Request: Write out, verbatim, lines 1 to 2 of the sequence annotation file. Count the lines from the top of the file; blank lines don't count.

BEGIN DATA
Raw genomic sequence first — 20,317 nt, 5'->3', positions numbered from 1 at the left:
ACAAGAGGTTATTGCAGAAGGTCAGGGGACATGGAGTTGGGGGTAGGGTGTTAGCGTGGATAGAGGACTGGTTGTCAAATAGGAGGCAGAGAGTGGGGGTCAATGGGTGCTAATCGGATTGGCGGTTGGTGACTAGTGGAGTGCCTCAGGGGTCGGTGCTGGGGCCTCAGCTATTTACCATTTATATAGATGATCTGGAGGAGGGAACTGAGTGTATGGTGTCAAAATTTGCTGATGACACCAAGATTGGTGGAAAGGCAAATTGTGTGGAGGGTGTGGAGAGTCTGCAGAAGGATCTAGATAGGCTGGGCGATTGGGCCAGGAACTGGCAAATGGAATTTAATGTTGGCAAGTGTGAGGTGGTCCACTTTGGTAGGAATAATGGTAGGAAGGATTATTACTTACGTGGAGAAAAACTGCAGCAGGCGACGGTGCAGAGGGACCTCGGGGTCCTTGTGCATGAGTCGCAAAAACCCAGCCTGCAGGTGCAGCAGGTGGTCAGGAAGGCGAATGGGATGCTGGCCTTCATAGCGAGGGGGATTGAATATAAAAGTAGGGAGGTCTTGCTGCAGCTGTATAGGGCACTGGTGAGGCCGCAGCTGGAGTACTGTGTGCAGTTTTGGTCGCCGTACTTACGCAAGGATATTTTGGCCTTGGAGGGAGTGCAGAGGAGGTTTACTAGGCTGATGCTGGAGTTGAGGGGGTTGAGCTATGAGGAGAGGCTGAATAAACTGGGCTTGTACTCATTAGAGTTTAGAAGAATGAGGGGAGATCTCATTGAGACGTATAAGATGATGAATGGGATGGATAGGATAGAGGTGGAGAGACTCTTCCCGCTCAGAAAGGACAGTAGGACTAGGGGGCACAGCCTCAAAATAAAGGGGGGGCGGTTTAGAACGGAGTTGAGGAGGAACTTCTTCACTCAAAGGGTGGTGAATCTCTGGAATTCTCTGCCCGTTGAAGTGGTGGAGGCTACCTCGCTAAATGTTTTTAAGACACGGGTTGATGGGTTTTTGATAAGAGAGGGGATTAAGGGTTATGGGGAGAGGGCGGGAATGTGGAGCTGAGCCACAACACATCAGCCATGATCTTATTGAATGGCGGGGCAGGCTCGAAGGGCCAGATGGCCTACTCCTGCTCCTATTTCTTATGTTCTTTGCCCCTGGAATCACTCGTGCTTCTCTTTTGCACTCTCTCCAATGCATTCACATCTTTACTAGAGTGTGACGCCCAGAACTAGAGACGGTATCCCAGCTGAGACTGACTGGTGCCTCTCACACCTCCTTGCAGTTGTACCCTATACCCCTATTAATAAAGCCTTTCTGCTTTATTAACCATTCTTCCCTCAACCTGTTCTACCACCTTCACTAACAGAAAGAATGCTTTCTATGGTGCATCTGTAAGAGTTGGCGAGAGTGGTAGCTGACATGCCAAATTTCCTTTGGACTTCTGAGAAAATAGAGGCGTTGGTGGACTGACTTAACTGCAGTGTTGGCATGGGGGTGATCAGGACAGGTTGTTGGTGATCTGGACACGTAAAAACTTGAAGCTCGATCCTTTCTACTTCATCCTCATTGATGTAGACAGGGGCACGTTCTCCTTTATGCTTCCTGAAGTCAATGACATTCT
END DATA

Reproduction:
Raw genomic sequence first — 20,317 nt, 5'->3', positions numbered from 1 at the left:
ACAAGAGGTTATTGCAGAAGGTCAGGGGACATGGAGTTGGGGGTAGGGTGTTAGCGTGGATAGAGGACTGGTTGTCAAATAGGAGGCAGAGAGTGGGGGTCAATGGGTGCTAATCGGATTGGCGGTTGGTGACTAGTGGAGTGCCTCAGGGGTCGGTGCTGGGGCCTCAGCTATTTACCATTTATATAGATGATCTGGAGGAGGGAACTGAGTGTATGGTGTCAAAATTTGCTGATGACACCAAGATTGGTGGAAAGGCAAATTGTGTGGAGGGTGTGGAGAGTCTGCAGAAGGATCTAGATAGGCTGGGCGATTGGGCCAGGAACTGGCAAATGGAATTTAATGTTGGCAAGTGTGAGGTGGTCCACTTTGGTAGGAATAATGGTAGGAAGGATTATTACTTACGTGGAGAAAAACTGCAGCAGGCGACGGTGCAGAGGGACCTCGGGGTCCTTGTGCATGAGTCGCAAAAACCCAGCCTGCAGGTGCAGCAGGTGGTCAGGAAGGCGAATGGGATGCTGGCCTTCATAGCGAGGGGGATTGAATATAAAAGTAGGGAGGTCTTGCTGCAGCTGTATAGGGCACTGGTGAGGCCGCAGCTGGAGTACTGTGTGCAGTTTTGGTCGCCGTACTTACGCAAGGATATTTTGGCCTTGGAGGGAGTGCAGAGGAGGTTTACTAGGCTGATGCTGGAGTTGAGGGGGTTGAGCTATGAGGAGAGGCTGAATAAACTGGGCTTGTACTCATTAGAGTTTAGAAGAATGAGGGGAGATCTCATTGAGACGTATAAGATGATGAATGGGATGGATAGGATAGAGGTGGAGAGACTCTTCCCGCTCAGAAAGGACAGTAGGACTAGGGGGCACAGCCTCAAAATAAAGGGGGGGCGGTTTAGAACGGAGTTGAGGAGGAACTTCTTCACTCAAAGGGTGGTGAATCTCTGGAATTCTCTGCCCGTTGAAGTGGTGGAGGCTACCTCGCTAAATGTTTTTAAGACACGGGTTGATGGGTTTTTGATAAGAGAGGGGATTAAGGGTTATGGGGAGAGGGCGGGAATGTGGAGCTGAGCCACAACACATCAGCCATGATCTTATTGAATGGCGGGGCAGGCTCGAAGGGCCAGATGGCCTACTCCTGCTCCTATTTCTTATGTTCTTTGCCCCTGGAATCACTCGTGCTTCTCTTTTGCACTCTCTCCAATGCATTCACATCTTTACTAGAGTGTGACGCCCAGAACTAGAGACGGTATCCCAGCTGAGACTGACTGGTGCCTCTCACACCTCCTTGCAGTTGTACCCTATACCCCTATTAATAAAGCCTTTCTGCTTTATTAACCATTCTTCCCTCAACCTGTTCTACCACCTTCACTAACAGAAAGAATGCTTTCTATGGTGCATCTGTAAGAGTTGGCGAGAGTGGTAGCTGACATGCCAAATTTCCTTTGGACTTCTGAGAAAATAGAGGCGTTGGTGGACTGACTTAACTGCAGTGTTGGCATGGGGGTGATCAGGACAGGTTGTTGGTGATCTGGACACGTAAAAACTTGAAGCTCGATCCTTTCTACTTCATCCTCATTGATGTAGACAGGGGCACGTTCTCCTTTATGCTTCCTGAAGTCAATGACATTCT